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Indonesia's president maintains support for war against terror, despite protests

Updated:

JAKARTA, Indonesia (AP) _ Despite a fifth day of anti-American protests in the world's most populous Muslim nation, Indonesia's president refused Friday to withdraw from the international war on terrorism.

``Terrorism must be eradicated,'' President Megawati Sukarnoputri told reporters. ``We will continue to cooperate with the international community in handling this problem.''

Outside Jakarta's heavily guarded U.S. Embassy, about 1,000 Muslim activists demonstrated Friday for a fifth straight day. Police turned on water cannons on them when they set fire to American flags and an effigy of Uncle Sam.

Several people were injured in a scuffle with stick-wielding officers before hundreds marched to a U.N. building and the British embassy.

Several thousand people demonstrated in the industrial city of Bandung, and in Surabaya, Indonesia's second-largest city, four protesters and two police officers were injured in a clash outside the provincial parliament.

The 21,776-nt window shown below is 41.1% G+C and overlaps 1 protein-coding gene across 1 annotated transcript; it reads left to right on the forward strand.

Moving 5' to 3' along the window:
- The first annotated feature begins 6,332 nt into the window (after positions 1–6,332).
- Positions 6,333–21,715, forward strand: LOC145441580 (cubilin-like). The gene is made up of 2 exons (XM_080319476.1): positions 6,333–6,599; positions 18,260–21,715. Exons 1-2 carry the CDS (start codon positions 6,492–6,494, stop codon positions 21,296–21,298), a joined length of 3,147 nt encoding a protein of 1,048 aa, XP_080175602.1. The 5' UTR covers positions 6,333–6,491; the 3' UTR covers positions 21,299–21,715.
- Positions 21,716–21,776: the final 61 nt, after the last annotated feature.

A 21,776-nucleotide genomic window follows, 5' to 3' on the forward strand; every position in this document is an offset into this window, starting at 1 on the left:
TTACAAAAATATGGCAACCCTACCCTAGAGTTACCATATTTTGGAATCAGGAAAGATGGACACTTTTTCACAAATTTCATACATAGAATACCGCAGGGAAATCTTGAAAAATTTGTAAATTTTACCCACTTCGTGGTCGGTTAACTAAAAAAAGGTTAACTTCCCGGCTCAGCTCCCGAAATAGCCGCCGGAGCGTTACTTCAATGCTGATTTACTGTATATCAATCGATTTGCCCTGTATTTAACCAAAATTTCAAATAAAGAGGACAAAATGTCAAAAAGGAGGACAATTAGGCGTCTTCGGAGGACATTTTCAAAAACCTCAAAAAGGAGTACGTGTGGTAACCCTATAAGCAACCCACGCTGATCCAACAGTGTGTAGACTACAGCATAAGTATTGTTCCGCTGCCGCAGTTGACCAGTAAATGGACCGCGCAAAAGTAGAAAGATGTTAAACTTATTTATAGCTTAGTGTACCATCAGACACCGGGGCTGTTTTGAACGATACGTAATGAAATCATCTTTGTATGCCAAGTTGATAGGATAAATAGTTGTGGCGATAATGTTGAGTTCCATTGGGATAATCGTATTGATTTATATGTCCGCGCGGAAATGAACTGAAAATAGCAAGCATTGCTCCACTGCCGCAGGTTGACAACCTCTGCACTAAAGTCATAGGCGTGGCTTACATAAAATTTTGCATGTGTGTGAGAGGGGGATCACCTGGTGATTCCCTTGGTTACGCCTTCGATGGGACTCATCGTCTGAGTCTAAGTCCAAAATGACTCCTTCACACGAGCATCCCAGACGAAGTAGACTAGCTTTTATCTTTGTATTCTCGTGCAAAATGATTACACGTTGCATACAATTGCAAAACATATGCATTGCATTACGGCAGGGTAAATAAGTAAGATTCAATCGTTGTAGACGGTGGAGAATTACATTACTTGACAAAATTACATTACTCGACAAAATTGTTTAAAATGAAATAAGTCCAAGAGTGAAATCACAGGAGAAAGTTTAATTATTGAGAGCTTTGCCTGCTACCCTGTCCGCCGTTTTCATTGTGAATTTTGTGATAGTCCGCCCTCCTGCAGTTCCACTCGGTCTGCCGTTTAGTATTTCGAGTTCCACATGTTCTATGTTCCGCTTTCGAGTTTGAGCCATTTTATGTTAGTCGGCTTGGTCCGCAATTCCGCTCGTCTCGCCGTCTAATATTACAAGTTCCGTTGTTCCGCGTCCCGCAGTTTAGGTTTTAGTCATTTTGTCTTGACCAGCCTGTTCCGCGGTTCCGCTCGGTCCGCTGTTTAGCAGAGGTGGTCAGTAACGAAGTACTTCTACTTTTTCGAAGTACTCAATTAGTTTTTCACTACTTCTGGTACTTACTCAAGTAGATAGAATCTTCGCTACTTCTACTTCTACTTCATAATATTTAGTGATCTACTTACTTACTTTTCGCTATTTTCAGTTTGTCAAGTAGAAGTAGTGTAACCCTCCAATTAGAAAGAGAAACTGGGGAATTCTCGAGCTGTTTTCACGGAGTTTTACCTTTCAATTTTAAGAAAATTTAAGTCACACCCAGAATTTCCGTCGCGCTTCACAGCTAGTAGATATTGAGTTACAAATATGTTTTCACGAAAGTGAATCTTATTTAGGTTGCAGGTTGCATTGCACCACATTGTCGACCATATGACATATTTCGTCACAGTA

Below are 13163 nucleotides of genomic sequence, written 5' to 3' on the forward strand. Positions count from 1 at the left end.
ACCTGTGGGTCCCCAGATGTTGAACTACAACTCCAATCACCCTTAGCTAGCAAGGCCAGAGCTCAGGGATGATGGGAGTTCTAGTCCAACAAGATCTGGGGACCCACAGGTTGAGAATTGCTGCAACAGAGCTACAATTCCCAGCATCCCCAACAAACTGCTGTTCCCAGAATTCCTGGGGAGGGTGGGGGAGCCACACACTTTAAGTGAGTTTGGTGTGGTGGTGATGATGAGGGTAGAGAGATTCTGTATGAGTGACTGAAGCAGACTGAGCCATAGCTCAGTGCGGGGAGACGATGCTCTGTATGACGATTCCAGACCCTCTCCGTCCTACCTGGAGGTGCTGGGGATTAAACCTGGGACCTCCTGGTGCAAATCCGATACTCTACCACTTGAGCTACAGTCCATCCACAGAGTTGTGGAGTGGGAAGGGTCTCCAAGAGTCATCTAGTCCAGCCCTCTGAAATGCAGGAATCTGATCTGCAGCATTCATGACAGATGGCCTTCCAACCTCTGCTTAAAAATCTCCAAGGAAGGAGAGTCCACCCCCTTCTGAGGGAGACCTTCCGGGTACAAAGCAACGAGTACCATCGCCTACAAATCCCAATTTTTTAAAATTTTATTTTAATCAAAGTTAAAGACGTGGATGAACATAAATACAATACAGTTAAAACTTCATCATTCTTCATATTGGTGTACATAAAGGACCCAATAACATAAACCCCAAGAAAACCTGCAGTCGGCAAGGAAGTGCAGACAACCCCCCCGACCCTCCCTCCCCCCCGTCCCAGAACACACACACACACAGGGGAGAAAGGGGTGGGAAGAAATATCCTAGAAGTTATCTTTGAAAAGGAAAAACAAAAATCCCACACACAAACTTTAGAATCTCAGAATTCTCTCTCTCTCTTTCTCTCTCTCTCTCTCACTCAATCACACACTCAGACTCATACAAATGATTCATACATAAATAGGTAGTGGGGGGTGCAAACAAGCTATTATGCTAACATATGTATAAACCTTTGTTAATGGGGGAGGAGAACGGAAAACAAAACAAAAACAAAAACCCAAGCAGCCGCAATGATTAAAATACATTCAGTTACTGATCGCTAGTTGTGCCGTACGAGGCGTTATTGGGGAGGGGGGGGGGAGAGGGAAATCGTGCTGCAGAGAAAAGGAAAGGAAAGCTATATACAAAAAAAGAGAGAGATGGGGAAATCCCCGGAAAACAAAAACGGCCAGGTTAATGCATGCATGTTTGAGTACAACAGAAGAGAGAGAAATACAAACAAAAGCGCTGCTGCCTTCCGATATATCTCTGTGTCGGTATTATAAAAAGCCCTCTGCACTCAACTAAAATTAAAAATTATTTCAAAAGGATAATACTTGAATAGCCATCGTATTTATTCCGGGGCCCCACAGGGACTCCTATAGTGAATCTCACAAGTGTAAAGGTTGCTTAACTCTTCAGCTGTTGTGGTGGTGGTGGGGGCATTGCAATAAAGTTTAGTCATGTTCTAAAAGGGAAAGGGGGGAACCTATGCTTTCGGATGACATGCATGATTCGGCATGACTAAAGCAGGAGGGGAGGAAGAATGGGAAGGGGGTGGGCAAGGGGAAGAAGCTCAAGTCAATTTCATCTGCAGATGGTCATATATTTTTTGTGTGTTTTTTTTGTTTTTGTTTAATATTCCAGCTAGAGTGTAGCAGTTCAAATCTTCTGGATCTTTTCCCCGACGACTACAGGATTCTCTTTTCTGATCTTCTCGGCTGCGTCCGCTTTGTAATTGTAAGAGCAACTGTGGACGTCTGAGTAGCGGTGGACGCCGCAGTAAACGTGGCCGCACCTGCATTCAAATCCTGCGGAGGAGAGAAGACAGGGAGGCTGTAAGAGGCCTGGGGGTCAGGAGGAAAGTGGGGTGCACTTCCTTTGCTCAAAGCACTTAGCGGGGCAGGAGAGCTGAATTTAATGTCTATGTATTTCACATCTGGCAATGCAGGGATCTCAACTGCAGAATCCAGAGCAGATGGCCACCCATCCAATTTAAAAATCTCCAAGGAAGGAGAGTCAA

However, predictions by Islamic groups that tens of thousands of protesters would hit Jakarta's streets Friday failed to materialize.

Earlier, Parliament's Speaker Akbar Tandjung said Megawati should demand that the United States end its bombing campaign.

Also Friday, Foreign Minister Hassan Wirayuda acknowledged that there were concerns in Indonesia that the attacks had resulted in the loss of civilian lives.

``We favor a collective response by the U.N. Security Council, understanding that terrorism of this magnitude is a threat to international peace and security,'' he told reporters.

But Megawati, one of the first foreign leaders to visit the United States after the Sept. 11 terrorist attacks, said she had the ``full support of Parliament'' and that the ramifications of U.S. military action in Afghanistan had been discussed ``very intensely'' among legislators.

About 85 percent of Indonesia's 210 million people are Muslim, but only a small fraction appear vehemently opposed to the international fight against terrorism.

In Makassar on the island of Sulawesi, a small bomb exploded outside a KFC franchise early Friday, and another bomb found near a hotel was defused. No one was injured. Police said the locations might have been considered ``symbols of America.''
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